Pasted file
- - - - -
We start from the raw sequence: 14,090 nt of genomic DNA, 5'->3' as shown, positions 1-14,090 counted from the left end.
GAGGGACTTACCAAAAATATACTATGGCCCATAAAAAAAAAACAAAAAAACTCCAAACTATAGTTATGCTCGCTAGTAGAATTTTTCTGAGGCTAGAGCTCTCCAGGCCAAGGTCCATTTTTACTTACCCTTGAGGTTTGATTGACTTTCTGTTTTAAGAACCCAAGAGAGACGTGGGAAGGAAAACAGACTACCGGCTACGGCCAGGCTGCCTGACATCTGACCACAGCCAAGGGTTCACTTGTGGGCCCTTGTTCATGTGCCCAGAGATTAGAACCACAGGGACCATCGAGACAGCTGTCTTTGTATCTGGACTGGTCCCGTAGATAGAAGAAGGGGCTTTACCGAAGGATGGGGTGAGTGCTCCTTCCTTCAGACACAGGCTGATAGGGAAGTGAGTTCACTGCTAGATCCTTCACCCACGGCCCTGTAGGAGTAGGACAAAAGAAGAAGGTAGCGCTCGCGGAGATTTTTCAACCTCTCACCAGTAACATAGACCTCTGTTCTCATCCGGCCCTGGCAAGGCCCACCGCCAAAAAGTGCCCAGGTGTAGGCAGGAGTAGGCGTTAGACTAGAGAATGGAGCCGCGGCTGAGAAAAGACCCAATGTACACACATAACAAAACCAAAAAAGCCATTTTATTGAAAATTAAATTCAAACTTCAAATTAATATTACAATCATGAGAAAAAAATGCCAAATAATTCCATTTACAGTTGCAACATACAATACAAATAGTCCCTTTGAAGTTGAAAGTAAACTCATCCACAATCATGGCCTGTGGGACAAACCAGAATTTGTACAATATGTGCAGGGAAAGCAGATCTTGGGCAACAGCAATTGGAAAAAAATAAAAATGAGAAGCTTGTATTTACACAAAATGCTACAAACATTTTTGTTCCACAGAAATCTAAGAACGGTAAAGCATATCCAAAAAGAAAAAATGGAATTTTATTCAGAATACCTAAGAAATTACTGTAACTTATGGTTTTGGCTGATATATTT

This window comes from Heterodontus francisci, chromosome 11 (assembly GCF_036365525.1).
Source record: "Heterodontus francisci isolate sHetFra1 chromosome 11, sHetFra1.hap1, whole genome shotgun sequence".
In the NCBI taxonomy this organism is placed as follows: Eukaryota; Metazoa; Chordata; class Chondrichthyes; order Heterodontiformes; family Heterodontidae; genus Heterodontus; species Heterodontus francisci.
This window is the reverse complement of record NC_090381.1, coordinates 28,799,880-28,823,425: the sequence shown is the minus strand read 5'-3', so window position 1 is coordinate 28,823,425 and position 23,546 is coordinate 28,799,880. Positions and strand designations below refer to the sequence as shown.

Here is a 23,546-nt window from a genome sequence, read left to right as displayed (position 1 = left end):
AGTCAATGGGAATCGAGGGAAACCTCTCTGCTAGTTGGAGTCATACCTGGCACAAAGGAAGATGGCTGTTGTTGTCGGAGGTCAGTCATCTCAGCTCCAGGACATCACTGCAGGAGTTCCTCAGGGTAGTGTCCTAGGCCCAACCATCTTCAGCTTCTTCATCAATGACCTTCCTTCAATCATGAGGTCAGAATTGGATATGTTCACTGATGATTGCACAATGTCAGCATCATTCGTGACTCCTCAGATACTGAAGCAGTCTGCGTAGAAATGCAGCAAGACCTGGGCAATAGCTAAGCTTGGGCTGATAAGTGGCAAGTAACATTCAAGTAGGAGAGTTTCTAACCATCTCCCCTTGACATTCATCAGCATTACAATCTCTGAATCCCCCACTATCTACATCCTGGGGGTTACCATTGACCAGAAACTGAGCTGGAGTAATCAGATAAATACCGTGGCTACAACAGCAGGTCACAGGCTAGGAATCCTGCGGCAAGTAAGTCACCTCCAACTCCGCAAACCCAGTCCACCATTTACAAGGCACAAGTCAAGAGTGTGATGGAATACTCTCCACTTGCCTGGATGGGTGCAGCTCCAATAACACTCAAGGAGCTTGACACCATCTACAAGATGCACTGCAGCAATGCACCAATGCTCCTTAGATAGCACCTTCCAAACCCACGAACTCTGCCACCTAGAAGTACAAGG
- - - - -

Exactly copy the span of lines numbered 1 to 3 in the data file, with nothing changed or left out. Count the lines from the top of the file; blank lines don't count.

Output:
We start from the raw sequence: 14,090 nt of genomic DNA, 5'->3' as shown, positions 1-14,090 counted from the left end.
GAGGGACTTACCAAAAATATACTATGGCCCATAAAAAAAAAACAAAAAAACTCCAAACTATAGTTATGCTCGCTAGTAGAATTTTTCTGAGGCTAGAGCTCTCCAGGCCAAGGTCCATTTTTACTTACCCTTGAGGTTTGATTGACTTTCTGTTTTAAGAACCCAAGAGAGACGTGGGAAGGAAAACAGACTACCGGCTACGGCCAGGCTGCCTGACATCTGACCACAGCCAAGGGTTCACTTGTGGGCCCTTGTTCATGTGCCCAGAGATTAGAACCACAGGGACCATCGAGACAGCTGTCTTTGTATCTGGACTGGTCCCGTAGATAGAAGAAGGGGCTTTACCGAAGGATGGGGTGAGTGCTCCTTCCTTCAGACACAGGCTGATAGGGAAGTGAGTTCACTGCTAGATCCTTCACCCACGGCCCTGTAGGAGTAGGACAAAAGAAGAAGGTAGCGCTCGCGGAGATTTTTCAACCTCTCACCAGTAACATAGACCTCTGTTCTCATCCGGCCCTGGCAAGGCCCACCGCCAAAAAGTGCCCAGGTGTAGGCAGGAGTAGGCGTTAGACTAGAGAATGGAGCCGCGGCTGAGAAAAGACCCAATGTACACACATAACAAAACCAAAAAAGCCATTTTATTGAAAATTAAATTCAAACTTCAAATTAATATTACAATCATGAGAAAAAAATGCCAAATAATTCCATTTACAGTTGCAACATACAATACAAATAGTCCCTTTGAAGTTGAAAGTAAACTCATCCACAATCATGGCCTGTGGGACAAACCAGAATTTGTACAATATGTGCAGGGAAAGCAGATCTTGGGCAACAGCAATTGGAAAAAAATAAAAATGAGAAGCTTGTATTTACACAAAATGCTACAAACATTTTTGTTCCACAGAAATCTAAGAACGGTAAAGCATATCCAAAAAGAAAAAATGGAATTTTATTCAGAATACCTAAGAAATTACTGTAACTTATGGTTTTGGCTGATATATTT

This window comes from Heterodontus francisci, chromosome 11 (assembly GCF_036365525.1).